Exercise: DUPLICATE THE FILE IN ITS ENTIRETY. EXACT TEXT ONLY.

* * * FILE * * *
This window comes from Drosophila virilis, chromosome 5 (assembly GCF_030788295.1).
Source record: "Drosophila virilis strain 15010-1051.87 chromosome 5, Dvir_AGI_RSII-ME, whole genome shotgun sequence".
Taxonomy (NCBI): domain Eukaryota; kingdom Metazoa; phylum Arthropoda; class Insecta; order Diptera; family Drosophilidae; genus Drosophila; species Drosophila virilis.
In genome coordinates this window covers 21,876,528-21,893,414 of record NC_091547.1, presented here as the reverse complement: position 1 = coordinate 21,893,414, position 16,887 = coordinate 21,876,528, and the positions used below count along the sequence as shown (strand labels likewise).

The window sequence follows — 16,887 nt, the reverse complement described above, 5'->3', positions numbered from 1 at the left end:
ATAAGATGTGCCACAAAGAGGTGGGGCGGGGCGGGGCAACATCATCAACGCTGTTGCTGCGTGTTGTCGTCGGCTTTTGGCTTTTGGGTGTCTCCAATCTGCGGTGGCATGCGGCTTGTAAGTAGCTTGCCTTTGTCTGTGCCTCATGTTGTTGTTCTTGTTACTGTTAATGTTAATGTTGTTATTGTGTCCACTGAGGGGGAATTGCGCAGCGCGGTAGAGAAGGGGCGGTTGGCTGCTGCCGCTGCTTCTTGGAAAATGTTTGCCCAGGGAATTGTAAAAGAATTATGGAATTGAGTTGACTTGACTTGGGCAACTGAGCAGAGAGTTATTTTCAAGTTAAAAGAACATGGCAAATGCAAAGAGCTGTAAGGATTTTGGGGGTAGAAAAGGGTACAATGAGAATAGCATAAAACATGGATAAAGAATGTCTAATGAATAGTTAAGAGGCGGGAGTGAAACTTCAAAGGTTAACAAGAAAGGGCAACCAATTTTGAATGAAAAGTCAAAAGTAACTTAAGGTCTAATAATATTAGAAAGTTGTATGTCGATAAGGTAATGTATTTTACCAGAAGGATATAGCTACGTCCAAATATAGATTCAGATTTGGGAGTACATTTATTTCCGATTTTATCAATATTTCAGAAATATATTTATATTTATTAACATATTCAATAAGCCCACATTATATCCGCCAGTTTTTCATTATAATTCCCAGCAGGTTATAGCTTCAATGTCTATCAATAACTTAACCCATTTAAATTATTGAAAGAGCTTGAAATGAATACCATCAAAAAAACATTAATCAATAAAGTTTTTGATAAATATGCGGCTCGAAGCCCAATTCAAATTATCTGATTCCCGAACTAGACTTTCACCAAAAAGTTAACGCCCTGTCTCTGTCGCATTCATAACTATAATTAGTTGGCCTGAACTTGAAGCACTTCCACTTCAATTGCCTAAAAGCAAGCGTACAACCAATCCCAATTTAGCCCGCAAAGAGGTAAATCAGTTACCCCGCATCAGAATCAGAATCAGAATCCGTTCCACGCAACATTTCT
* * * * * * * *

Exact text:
This window comes from Drosophila virilis, chromosome 5 (assembly GCF_030788295.1).
Source record: "Drosophila virilis strain 15010-1051.87 chromosome 5, Dvir_AGI_RSII-ME, whole genome shotgun sequence".
Taxonomy (NCBI): domain Eukaryota; kingdom Metazoa; phylum Arthropoda; class Insecta; order Diptera; family Drosophilidae; genus Drosophila; species Drosophila virilis.
In genome coordinates this window covers 21,876,528-21,893,414 of record NC_091547.1, presented here as the reverse complement: position 1 = coordinate 21,893,414, position 16,887 = coordinate 21,876,528, and the positions used below count along the sequence as shown (strand labels likewise).

The window sequence follows — 16,887 nt, the reverse complement described above, 5'->3', positions numbered from 1 at the left end:
ATAAGATGTGCCACAAAGAGGTGGGGCGGGGCGGGGCAACATCATCAACGCTGTTGCTGCGTGTTGTCGTCGGCTTTTGGCTTTTGGGTGTCTCCAATCTGCGGTGGCATGCGGCTTGTAAGTAGCTTGCCTTTGTCTGTGCCTCATGTTGTTGTTCTTGTTACTGTTAATGTTAATGTTGTTATTGTGTCCACTGAGGGGGAATTGCGCAGCGCGGTAGAGAAGGGGCGGTTGGCTGCTGCCGCTGCTTCTTGGAAAATGTTTGCCCAGGGAATTGTAAAAGAATTATGGAATTGAGTTGACTTGACTTGGGCAACTGAGCAGAGAGTTATTTTCAAGTTAAAAGAACATGGCAAATGCAAAGAGCTGTAAGGATTTTGGGGGTAGAAAAGGGTACAATGAGAATAGCATAAAACATGGATAAAGAATGTCTAATGAATAGTTAAGAGGCGGGAGTGAAACTTCAAAGGTTAACAAGAAAGGGCAACCAATTTTGAATGAAAAGTCAAAAGTAACTTAAGGTCTAATAATATTAGAAAGTTGTATGTCGATAAGGTAATGTATTTTACCAGAAGGATATAGCTACGTCCAAATATAGATTCAGATTTGGGAGTACATTTATTTCCGATTTTATCAATATTTCAGAAATATATTTATATTTATTAACATATTCAATAAGCCCACATTATATCCGCCAGTTTTTCATTATAATTCCCAGCAGGTTATAGCTTCAATGTCTATCAATAACTTAACCCATTTAAATTATTGAAAGAGCTTGAAATGAATACCATCAAAAAAACATTAATCAATAAAGTTTTTGATAAATATGCGGCTCGAAGCCCAATTCAAATTATCTGATTCCCGAACTAGACTTTCACCAAAAAGTTAACGCCCTGTCTCTGTCGCATTCATAACTATAATTAGTTGGCCTGAACTTGAAGCACTTCCACTTCAATTGCCTAAAAGCAAGCGTACAACCAATCCCAATTTAGCCCGCAAAGAGGTAAATCAGTTACCCCGCATCAGAATCAGAATCAGAATCCGTTCCACGCAACATTTCT